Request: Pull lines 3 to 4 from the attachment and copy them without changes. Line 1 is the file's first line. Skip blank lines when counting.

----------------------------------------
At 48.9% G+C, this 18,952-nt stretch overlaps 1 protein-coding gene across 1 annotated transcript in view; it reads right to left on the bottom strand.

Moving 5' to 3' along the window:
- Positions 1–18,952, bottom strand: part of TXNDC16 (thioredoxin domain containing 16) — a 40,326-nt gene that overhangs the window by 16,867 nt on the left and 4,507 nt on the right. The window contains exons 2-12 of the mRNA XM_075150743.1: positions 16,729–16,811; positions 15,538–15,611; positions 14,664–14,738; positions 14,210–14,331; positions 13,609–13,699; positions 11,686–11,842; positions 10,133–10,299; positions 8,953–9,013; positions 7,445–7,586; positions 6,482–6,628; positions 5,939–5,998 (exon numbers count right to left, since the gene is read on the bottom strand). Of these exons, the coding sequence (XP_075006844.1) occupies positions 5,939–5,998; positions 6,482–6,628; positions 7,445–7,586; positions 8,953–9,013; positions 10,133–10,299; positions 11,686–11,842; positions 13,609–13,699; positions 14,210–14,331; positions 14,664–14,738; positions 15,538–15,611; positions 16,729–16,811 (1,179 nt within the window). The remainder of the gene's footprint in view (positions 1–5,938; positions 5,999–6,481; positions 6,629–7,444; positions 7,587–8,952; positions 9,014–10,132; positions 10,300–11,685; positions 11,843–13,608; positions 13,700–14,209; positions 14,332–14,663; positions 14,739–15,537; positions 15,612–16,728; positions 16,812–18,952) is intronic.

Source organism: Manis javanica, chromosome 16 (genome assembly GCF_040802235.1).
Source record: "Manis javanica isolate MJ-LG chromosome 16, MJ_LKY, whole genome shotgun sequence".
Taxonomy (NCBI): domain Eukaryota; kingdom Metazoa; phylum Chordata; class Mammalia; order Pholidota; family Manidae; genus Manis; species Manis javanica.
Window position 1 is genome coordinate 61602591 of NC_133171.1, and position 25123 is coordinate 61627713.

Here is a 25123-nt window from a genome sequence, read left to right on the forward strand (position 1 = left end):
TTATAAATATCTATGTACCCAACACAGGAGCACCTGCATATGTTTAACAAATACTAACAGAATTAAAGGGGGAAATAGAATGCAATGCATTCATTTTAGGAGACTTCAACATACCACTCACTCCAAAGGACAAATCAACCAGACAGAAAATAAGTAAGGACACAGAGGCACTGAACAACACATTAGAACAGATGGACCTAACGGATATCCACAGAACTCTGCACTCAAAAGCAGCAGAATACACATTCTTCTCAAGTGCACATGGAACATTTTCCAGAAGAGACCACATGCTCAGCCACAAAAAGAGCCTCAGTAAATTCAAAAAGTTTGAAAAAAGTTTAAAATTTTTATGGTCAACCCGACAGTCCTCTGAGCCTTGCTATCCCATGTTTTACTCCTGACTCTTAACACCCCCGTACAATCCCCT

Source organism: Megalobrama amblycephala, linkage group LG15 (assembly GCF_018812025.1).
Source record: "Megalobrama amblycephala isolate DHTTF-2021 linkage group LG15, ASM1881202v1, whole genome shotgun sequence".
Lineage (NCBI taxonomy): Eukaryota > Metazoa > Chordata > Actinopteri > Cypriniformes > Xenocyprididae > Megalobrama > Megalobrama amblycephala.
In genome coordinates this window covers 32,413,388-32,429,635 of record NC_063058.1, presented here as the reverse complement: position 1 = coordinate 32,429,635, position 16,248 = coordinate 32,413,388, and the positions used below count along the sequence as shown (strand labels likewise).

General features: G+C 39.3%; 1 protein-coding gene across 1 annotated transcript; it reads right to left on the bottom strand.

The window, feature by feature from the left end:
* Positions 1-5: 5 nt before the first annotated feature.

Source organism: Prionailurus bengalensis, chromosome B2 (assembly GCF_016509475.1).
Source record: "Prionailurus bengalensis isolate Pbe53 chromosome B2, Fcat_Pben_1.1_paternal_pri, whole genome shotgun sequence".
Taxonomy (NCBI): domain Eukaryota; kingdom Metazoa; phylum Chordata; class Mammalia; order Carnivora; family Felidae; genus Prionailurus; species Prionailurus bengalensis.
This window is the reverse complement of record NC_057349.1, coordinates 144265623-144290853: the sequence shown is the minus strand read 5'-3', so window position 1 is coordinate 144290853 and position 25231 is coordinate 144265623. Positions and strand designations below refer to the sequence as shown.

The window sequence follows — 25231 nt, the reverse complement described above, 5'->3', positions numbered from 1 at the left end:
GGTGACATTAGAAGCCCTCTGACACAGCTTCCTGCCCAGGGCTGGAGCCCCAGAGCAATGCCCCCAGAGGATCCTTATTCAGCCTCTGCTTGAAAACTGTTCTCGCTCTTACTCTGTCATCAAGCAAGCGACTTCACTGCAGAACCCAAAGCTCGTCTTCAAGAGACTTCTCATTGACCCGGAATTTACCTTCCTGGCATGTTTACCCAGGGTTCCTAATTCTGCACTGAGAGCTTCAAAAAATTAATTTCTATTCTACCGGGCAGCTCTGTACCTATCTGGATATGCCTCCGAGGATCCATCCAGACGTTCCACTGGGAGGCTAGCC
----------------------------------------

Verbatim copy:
- Positions 1–18,952, bottom strand: part of TXNDC16 (thioredoxin domain containing 16) — a 40,326-nt gene that overhangs the window by 16,867 nt on the left and 4,507 nt on the right. The window contains exons 2-12 of the mRNA XM_075150743.1: positions 16,729–16,811; positions 15,538–15,611; positions 14,664–14,738; positions 14,210–14,331; positions 13,609–13,699; positions 11,686–11,842; positions 10,133–10,299; positions 8,953–9,013; positions 7,445–7,586; positions 6,482–6,628; positions 5,939–5,998 (exon numbers count right to left, since the gene is read on the bottom strand). Of these exons, the coding sequence (XP_075006844.1) occupies positions 5,939–5,998; positions 6,482–6,628; positions 7,445–7,586; positions 8,953–9,013; positions 10,133–10,299; positions 11,686–11,842; positions 13,609–13,699; positions 14,210–14,331; positions 14,664–14,738; positions 15,538–15,611; positions 16,729–16,811 (1,179 nt within the window). The remainder of the gene's footprint in view (positions 1–5,938; positions 5,999–6,481; positions 6,629–7,444; positions 7,587–8,952; positions 9,014–10,132; positions 10,300–11,685; positions 11,843–13,608; positions 13,700–14,209; positions 14,332–14,663; positions 14,739–15,537; positions 15,612–16,728; positions 16,812–18,952) is intronic.

Source organism: Manis javanica, chromosome 16 (genome assembly GCF_040802235.1).